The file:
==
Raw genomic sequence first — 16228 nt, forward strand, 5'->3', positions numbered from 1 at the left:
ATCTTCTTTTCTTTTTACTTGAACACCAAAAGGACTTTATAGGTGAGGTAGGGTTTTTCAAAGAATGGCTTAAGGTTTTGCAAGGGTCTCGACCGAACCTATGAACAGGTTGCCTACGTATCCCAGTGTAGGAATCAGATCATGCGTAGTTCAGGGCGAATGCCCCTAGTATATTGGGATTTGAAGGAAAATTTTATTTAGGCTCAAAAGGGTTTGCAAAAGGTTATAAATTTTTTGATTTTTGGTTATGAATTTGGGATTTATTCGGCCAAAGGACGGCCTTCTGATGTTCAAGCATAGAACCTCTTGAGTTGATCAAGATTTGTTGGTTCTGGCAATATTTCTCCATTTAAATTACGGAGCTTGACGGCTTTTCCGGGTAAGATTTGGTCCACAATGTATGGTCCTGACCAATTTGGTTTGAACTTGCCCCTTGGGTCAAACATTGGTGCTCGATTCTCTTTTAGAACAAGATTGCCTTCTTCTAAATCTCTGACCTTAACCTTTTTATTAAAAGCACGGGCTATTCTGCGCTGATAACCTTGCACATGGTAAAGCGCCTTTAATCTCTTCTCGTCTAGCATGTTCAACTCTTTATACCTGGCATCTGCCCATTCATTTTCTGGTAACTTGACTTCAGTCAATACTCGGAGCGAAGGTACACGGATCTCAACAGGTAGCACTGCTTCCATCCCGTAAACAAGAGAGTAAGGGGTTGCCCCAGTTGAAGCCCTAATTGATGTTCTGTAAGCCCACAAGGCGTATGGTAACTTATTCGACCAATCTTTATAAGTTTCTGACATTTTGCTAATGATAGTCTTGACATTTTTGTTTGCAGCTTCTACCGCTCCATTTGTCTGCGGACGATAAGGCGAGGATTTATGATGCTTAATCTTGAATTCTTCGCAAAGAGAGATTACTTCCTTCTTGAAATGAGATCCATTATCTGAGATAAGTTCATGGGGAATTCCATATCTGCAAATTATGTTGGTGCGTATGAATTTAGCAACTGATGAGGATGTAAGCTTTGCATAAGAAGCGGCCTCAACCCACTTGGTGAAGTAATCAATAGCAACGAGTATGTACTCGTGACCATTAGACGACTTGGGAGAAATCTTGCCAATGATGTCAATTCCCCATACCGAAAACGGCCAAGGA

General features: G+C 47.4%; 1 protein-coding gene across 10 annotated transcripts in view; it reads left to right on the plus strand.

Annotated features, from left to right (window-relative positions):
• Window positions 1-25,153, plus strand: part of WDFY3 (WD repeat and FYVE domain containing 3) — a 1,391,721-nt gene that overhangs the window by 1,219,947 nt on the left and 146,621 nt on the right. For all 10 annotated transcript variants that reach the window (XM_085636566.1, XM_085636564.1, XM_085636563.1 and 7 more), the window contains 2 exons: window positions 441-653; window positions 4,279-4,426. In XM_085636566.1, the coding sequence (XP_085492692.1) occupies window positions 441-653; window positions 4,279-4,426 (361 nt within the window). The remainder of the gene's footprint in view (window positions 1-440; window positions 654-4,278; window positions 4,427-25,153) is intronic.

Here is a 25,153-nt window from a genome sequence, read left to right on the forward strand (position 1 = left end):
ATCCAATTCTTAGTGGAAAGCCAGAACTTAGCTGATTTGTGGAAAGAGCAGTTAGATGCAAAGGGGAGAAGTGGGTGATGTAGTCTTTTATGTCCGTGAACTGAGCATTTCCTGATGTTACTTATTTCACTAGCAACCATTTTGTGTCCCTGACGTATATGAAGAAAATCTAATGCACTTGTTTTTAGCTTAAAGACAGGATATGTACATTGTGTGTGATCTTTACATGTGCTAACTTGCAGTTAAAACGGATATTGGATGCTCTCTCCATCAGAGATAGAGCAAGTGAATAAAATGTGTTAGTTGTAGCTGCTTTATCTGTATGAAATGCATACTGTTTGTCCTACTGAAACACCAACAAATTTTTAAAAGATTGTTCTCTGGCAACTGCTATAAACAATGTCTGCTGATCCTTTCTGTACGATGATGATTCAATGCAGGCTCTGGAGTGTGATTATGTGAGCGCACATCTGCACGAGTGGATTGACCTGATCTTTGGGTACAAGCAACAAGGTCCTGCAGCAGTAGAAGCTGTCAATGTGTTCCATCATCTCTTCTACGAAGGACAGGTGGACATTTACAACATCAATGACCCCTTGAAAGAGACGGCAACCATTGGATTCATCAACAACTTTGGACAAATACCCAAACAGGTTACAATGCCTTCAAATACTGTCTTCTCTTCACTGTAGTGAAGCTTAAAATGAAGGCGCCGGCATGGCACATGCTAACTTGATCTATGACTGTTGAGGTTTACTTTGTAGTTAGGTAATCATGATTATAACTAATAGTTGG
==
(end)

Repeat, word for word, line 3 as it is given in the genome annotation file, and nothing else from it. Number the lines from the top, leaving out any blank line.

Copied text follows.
General features: G+C 47.4%; 1 protein-coding gene across 10 annotated transcripts in view; it reads left to right on the plus strand.